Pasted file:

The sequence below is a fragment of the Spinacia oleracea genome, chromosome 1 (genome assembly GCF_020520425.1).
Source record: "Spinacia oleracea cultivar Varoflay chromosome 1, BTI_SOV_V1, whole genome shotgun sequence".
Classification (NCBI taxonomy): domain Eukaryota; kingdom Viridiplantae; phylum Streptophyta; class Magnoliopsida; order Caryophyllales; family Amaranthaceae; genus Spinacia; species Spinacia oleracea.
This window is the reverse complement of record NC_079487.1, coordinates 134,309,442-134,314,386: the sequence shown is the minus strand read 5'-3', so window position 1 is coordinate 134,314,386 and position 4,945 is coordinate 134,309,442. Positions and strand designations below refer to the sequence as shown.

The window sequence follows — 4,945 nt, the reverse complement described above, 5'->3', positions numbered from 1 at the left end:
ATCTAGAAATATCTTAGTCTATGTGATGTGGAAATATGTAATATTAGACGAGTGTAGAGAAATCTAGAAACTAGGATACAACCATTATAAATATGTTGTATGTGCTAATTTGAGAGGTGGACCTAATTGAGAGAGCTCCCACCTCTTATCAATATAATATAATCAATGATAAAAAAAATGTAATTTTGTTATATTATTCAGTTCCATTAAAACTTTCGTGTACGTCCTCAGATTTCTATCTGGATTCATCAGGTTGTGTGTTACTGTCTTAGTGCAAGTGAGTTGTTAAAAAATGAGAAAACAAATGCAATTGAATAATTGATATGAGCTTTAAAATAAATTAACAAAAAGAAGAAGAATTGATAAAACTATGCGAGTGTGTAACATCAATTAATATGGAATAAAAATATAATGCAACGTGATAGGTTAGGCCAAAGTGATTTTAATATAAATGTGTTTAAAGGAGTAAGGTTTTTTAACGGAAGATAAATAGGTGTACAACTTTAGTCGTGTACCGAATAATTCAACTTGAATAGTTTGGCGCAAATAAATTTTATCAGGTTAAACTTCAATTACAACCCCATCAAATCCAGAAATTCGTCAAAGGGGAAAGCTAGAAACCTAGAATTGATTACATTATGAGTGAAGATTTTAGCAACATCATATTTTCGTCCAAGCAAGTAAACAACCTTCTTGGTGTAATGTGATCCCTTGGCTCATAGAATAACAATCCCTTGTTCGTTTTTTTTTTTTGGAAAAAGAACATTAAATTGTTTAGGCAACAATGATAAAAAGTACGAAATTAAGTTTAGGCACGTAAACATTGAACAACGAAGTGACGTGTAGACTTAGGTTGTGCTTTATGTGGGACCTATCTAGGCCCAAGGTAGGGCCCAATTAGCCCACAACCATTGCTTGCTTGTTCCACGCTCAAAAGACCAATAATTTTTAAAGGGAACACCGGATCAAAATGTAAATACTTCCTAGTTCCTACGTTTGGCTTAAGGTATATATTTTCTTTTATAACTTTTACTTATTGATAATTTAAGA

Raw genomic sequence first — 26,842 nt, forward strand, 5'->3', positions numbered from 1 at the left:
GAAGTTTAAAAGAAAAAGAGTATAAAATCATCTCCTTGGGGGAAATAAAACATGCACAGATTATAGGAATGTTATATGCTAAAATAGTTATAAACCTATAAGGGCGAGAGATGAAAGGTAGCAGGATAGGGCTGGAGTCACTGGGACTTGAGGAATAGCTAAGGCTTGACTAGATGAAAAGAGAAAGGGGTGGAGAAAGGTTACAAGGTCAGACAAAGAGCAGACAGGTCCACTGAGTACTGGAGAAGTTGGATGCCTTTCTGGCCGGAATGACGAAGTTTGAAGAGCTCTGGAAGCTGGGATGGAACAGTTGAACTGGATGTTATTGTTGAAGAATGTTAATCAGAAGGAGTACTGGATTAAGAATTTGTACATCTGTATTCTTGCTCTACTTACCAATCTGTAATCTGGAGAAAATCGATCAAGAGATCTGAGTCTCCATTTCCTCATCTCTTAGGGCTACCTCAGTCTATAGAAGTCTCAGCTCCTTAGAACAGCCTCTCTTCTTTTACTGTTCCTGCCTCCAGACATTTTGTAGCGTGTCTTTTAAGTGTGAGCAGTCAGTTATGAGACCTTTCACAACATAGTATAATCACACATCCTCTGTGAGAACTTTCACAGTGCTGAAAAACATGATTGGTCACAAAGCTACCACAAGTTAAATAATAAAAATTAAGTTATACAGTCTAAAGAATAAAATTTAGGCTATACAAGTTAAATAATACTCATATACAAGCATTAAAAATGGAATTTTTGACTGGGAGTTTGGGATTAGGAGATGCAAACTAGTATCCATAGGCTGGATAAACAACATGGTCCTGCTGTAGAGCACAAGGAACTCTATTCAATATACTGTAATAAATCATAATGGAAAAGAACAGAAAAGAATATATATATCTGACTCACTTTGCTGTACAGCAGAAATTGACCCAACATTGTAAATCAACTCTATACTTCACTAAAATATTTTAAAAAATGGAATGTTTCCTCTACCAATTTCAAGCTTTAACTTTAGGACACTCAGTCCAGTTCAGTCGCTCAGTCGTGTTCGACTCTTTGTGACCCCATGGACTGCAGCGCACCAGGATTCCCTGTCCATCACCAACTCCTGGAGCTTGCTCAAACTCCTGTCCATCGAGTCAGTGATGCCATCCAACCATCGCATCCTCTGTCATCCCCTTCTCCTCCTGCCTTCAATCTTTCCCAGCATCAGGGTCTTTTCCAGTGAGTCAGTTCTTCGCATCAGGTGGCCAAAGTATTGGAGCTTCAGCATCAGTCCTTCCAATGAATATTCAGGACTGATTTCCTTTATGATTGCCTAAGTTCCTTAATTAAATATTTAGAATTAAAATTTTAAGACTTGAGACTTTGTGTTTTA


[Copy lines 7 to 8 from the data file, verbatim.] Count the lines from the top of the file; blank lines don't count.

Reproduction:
Raw genomic sequence first — 26,842 nt, forward strand, 5'->3', positions numbered from 1 at the left:
GAAGTTTAAAAGAAAAAGAGTATAAAATCATCTCCTTGGGGGAAATAAAACATGCACAGATTATAGGAATGTTATATGCTAAAATAGTTATAAACCTATAAGGGCGAGAGATGAAAGGTAGCAGGATAGGGCTGGAGTCACTGGGACTTGAGGAATAGCTAAGGCTTGACTAGATGAAAAGAGAAAGGGGTGGAGAAAGGTTACAAGGTCAGACAAAGAGCAGACAGGTCCACTGAGTACTGGAGAAGTTGGATGCCTTTCTGGCCGGAATGACGAAGTTTGAAGAGCTCTGGAAGCTGGGATGGAACAGTTGAACTGGATGTTATTGTTGAAGAATGTTAATCAGAAGGAGTACTGGATTAAGAATTTGTACATCTGTATTCTTGCTCTACTTACCAATCTGTAATCTGGAGAAAATCGATCAAGAGATCTGAGTCTCCATTTCCTCATCTCTTAGGGCTACCTCAGTCTATAGAAGTCTCAGCTCCTTAGAACAGCCTCTCTTCTTTTACTGTTCCTGCCTCCAGACATTTTGTAGCGTGTCTTTTAAGTGTGAGCAGTCAGTTATGAGACCTTTCACAACATAGTATAATCACACATCCTCTGTGAGAACTTTCACAGTGCTGAAAAACATGATTGGTCACAAAGCTACCACAAGTTAAATAATAAAAATTAAGTTATACAGTCTAAAGAATAAAATTTAGGCTATACAAGTTAAATAATACTCATATACAAGCATTAAAAATGGAATTTTTGACTGGGAGTTTGGGATTAGGAGATGCAAACTAGTATCCATAGGCTGGATAAACAACATGGTCCTGCTGTAGAGCACAAGGAACTCTATTCAATATACTGTAATAAATCATAATGGAAAAGAACAGAAAAGAATATATATATCTGACTCACTTTGCTGTACAGCAGAAATTGACCCAACATTGTAAATCAACTCTATACTTCACTAAAATATTTTAAAAAATGGAATGTTTCCTCTACCAATTTCAAGCTTTAACTTTAGGACACTCAGTCCAGTTCAGTCGCTCAGTCGTGTTCGACTCTTTGTGACCCCATGGACTGCAGCGCACCAGGATTCCCTGTCCATCACCAACTCCTGGAGCTTGCTCAAACTCCTGTCCATCGAGTCAGTGATGCCATCCAACCATCGCATCCTCTGTCATCCCCTTCTCCTCCTGCCTTCAATCTTTCCCAGCATCAGGGTCTTTTCCAGTGAGTCAGTTCTTCGCATCAGGTGGCCAAAGTATTGGAGCTTCAGCATCAGTCCTTCCAATGAATATTCAGGACTGATTTCCTTTATGATTGCCTAAGTTCCTTAATTAAATATTTAGAATTAAAATTTTAAGACTTGAGACTTTGTGTTTTA